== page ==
seen him smile. I was devastated. Thankfully the UKIST support group reassured me it was all natural
to be feeling like this, and that the smile and the interaction will be back.

The next EEG revealed the medications were helping, we could begin weaning off of the
prednisolone slowly. And despite a few random suspicious movement episodes (that had us back in
for short notice EEGs – all slightly better than the ones before) he continued to improve. By January,
it was revealed that all the causation tests had come back clear and as such his consultant was
ordering Whole Genome Sequencing (his, and our, genetics were to be mapped and the known
epilepsy genes compared against one another). By April, we were able to start the wean off of
Vigabatrin slowly and by June, his first birthday we would be off the medication entirely.

We were able to focus on his development – he had lost the ability to sit, lost all visual reach, was
refusing to eat solids, had so little core stability he couldn’t even push himself up when he was on his
tummy. UKIST funded a Firefly GoTo seat so that he could eat safely out and
about, and socialise more. Whilst still waiting for NHS equipment I also used the seat for sensory play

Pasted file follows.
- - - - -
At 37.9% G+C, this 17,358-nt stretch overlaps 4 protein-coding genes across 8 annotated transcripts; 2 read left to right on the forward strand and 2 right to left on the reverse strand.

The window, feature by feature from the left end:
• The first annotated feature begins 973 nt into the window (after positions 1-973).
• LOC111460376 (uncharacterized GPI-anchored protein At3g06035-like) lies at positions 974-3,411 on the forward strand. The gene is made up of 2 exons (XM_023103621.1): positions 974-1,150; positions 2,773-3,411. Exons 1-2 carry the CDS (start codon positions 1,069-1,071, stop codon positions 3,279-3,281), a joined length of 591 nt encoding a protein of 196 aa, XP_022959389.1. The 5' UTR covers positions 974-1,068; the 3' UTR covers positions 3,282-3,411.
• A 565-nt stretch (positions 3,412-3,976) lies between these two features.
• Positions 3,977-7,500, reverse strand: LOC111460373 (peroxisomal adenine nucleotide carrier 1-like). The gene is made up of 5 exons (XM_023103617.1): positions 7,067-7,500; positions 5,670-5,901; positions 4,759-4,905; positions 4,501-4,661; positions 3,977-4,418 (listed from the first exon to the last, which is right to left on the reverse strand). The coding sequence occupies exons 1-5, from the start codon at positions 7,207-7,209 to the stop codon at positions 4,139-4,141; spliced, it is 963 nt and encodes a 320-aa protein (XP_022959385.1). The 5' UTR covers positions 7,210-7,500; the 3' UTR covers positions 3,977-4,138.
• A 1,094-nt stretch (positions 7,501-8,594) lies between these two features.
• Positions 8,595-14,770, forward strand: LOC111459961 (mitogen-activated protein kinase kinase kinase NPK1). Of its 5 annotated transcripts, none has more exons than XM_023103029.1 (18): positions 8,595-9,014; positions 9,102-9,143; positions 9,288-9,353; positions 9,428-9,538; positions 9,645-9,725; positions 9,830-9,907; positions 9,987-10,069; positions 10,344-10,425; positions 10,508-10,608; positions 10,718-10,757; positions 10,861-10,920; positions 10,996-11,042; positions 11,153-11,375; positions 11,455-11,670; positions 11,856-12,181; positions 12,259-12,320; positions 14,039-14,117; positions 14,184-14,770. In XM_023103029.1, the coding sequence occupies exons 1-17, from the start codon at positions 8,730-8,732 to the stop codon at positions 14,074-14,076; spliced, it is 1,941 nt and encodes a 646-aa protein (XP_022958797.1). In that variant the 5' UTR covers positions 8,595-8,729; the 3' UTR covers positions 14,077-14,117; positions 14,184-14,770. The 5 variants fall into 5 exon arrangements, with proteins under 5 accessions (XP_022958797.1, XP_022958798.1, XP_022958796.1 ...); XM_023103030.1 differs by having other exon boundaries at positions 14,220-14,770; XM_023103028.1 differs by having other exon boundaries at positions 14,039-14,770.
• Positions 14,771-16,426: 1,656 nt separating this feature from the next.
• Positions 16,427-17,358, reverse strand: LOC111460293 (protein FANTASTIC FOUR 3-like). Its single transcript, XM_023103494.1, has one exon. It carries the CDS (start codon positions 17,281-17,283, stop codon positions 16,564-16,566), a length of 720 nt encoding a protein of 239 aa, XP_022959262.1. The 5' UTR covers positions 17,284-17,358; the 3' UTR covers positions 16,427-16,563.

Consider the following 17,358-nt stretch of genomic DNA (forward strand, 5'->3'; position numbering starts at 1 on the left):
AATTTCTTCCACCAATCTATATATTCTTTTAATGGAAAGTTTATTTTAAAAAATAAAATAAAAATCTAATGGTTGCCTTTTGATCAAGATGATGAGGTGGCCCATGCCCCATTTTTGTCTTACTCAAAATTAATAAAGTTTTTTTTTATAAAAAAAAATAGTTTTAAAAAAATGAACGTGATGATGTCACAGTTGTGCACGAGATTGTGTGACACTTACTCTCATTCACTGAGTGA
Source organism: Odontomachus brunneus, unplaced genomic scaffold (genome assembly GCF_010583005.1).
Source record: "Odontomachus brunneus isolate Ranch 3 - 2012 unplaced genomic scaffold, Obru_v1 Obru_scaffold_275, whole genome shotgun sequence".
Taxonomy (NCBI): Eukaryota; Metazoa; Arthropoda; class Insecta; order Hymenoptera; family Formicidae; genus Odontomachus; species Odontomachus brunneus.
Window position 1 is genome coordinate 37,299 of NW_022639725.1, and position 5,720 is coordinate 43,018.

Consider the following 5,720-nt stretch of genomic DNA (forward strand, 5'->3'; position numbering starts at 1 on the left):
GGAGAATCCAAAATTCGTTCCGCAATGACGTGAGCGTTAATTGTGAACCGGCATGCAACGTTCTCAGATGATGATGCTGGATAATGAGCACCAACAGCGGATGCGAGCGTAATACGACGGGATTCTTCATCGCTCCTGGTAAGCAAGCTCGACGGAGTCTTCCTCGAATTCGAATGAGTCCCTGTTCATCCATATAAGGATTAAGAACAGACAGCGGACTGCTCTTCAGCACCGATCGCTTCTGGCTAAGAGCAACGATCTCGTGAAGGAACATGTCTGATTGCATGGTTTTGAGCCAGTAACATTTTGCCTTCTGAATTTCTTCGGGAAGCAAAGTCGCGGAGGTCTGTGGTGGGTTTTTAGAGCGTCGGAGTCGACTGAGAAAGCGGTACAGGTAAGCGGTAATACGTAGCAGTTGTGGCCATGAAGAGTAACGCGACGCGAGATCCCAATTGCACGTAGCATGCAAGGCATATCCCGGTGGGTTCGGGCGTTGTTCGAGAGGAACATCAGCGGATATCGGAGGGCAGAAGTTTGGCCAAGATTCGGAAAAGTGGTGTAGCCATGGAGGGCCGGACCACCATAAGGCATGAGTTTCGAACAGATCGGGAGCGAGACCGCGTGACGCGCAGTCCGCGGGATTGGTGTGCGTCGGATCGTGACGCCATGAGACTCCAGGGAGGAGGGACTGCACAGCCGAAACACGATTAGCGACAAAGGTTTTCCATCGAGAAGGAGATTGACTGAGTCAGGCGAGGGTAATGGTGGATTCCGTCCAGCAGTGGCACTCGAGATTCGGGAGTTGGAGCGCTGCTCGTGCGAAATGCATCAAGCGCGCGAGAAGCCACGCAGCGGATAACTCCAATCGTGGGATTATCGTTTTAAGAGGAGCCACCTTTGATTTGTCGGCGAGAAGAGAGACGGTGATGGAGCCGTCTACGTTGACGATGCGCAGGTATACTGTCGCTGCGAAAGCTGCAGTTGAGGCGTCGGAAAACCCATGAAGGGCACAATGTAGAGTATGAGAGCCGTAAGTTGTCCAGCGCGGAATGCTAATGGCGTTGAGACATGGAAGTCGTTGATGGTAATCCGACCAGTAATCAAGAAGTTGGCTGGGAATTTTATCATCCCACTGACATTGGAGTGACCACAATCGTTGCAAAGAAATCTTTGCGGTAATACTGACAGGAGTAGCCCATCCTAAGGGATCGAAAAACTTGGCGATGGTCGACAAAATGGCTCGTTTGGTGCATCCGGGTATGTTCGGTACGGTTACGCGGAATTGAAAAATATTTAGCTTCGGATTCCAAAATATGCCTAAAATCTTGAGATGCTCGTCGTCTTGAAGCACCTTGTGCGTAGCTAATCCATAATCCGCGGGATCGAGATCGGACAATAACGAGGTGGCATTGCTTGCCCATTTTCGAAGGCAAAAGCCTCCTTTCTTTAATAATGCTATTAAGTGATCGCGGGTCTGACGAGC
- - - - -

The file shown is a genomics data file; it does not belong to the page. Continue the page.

and supported seating whilst I tried to do as much visual interaction as possible. Slowly but surely
things have started slotting into place.

By the end of Summer he was beginning to crawl, and was eating more than just the ice cold jelly he
had lived on, and reaching for things. His babbling and his interest in the world around returned. But
I was a bag of nerves in November – the anxiety around the year anniversary of his diagnosis was
huge. I decided to not be overcome by it, but to instead arrange the cake smash we had stolen from
us for his first birthday to celebrate how much he’d overcome in the year.

Fast forward to Christmas 2022 and we got a phone call from his consultant – they found a cause for
his epilepsy. He has a partial deletion to DEPDC5, which is associated with Focal Epilepsy (in rare
cases initial presentation is Infantile Spasms) and it can also associated with neurodevelopmental
and intellectual disabilities. And I have it too.

Otis is still non-verbal/pre-verbal, but does communicate to a degree in some other ways and can
have huge intense meltdowns. He has such a cheeky personality, it’s so easy to love being around
him. And though we know a diagnosis of ASD and/or ADHD is on the cards with a likely onset of
some form of focal epilepsy later, we are living in the now, and celebrating the amazing child who has
overcome so much adversity already. He has not long learned to walk, has no fear and will climb up
anything he has the opportunity to. He loves watching Encanto, Hey Bear and Signalong Nursery
Rhymes. He really enjoys story time, loves the trampoline and bops away to music. His absolute
favourite activity in the week is Messy Play – where he sits in each tray and eats the contents and
generally makes a mess. I watch in awe at the child I see developing in front of me, I don’t know
what the future holds for him but every little inch-stone he achieves brings me more and more